• U.S.

On The Razor’s Edge

7 minute read
Terry Mccarthy

The Timorese was a dead man walking when American teacher Pamela Sexton found him. The militiamen had used machetes on his arms, chopping repeatedly down to the bone. His stomach was slashed open. Blood covered his frame. “Where do you put a tourniquet on someone who has been sliced all over?” asked Sexton, a U.N. observer evacuated last week from East Timor. She took him to the Motael clinic in Dili, but he soon died. The militia later came back and burned the clinic to the ground.

Asia has a new killing field–East Timor. After a majority of the population voted for independence from Indonesia Aug. 30, pro-Jakarta militiamen rampaged through the territory, killing, burning and looting with impunity. Priests and nuns were among those singled out for execution last week as shops, churches, radio stations and clinics were torched. The Roman Catholic humanitarian agency Caritas said “a large part” of the 40-member Caritas team, “has been murdered.” Some 200,000 people–about a quarter of the population–have fled the territory. By the end of the week, the militias seemed to be withdrawing, and on Sunday evening, amid boiling international pressure, Indonesian President B.J. Habibie agreed to allow U.N. peacekeepers into East Timor. A U.N. team had visited the town on Saturday and gave the world some inkling of what to expect: hundreds of thousands of refugees and a moonscape of devastation.

The tragedy is that everyone saw East Timor’s violence coming, from U.N. officials on the ground to diplomats at U.N. headquarters in New York City. But it was a sign of the limits of international cooperation that while everyone saw it coming, no one knew what to do. As gruesome images piled up in newspapers and popped up on the nightly news, Americans were perplexed and worried. Why wasn’t this like Kosovo? they asked in call-in shows and letters to Congress. The White House responded to the growing public anger with strong condemnations of its own. By Friday, President Bill Clinton was saying, “It is now clear that the Indonesian military is aiding and abetting the militia,” and called for “an international force to make possible the restoration of security.” But presidential advisers made it clear that realpolitik ruled: the U.S. had no plans to fight its way uninvited into a territory that supplies little more than a specialty coffee bean to Starbucks. “Because we bombed Kosovo doesn’t mean we should bomb Dili,” said National Security Adviser Sandy Berger.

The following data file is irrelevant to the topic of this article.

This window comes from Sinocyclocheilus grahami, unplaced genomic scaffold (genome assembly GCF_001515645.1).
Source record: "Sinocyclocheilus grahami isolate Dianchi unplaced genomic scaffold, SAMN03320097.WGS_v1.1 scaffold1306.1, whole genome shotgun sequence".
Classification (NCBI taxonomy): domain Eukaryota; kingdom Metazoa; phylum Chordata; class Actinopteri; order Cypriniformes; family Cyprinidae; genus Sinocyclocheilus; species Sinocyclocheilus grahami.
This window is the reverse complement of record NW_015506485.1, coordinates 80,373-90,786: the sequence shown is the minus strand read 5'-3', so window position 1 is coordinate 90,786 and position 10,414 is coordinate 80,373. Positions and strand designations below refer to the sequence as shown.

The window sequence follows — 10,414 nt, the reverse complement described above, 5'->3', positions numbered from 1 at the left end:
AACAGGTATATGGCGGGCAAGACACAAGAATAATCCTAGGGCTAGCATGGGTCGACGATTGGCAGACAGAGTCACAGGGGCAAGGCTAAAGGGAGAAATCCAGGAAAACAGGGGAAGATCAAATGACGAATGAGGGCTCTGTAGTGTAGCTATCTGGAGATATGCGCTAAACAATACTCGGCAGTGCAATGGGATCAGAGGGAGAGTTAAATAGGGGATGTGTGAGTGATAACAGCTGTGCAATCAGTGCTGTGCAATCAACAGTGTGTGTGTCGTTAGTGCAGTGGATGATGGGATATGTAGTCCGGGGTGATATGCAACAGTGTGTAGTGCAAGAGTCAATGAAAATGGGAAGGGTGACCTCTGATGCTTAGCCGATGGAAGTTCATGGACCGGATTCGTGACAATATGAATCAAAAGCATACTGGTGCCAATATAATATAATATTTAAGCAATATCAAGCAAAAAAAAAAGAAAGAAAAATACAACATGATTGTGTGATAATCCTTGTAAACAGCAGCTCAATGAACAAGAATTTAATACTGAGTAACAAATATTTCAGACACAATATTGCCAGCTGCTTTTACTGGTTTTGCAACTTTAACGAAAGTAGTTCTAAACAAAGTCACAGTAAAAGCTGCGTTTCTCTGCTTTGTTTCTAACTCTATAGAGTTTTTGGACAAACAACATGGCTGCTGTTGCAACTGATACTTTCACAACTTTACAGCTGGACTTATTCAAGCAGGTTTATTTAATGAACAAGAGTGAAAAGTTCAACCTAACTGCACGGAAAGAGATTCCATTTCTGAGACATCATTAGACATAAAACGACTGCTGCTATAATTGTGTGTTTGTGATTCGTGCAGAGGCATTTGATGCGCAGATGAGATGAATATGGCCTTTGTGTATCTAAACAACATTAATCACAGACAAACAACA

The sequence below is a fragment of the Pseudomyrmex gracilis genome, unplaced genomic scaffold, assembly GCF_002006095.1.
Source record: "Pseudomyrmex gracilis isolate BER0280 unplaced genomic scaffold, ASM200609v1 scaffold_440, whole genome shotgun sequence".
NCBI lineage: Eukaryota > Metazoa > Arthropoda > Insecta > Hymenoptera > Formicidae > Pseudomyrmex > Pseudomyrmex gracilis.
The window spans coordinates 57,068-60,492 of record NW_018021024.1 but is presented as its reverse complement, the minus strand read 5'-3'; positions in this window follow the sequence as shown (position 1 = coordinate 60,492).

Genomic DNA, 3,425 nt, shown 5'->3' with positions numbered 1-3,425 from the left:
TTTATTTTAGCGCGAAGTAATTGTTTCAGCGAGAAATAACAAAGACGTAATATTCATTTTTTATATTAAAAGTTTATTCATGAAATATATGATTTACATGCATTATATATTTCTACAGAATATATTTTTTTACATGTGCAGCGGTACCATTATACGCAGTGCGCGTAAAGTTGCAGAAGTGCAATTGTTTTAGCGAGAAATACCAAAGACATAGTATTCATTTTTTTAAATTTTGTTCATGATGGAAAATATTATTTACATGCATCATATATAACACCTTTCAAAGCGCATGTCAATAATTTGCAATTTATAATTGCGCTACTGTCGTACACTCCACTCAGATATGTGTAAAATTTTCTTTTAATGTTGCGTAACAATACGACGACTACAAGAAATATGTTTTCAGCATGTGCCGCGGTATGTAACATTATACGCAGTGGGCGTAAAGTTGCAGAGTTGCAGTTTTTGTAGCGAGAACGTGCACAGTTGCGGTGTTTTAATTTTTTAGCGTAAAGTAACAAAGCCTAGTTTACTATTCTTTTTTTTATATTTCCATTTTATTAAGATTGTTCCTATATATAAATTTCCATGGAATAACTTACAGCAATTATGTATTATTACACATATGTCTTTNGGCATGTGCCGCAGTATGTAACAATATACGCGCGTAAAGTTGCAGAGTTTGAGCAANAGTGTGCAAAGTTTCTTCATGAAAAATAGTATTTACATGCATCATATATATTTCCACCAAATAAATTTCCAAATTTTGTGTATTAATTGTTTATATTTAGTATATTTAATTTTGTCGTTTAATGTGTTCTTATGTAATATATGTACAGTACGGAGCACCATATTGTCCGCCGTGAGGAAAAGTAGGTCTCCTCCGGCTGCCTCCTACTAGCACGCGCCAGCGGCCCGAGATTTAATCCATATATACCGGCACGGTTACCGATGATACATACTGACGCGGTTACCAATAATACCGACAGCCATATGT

But the U.S. did push hard for international peacekeepers. And it seems inevitable that American logistics expertise will gird the multinational force that descends on East Timor. The peacekeeping agreement came after a week of difficult diplomacy, led by U.N. Secretary-General Kofi Annan. Annan publicly tried to persuade Indonesia to invite an international peacekeeping force. Privately, he pushed other nations to issue an ultimatum to Jakarta: permit such a force or it will be sent in uninvited. A failure to permit peacekeepers into a killing zone like East Timor, he warned Jakarta, was perilously close to a crime against humanity. When Habibie called Annan at home in New York at 7:45 Sunday morning to announce his change of heart–Annan told aides he was “relieved” to get the call–the President said there would be no conditions. East Timor could have it’s violently won freedom.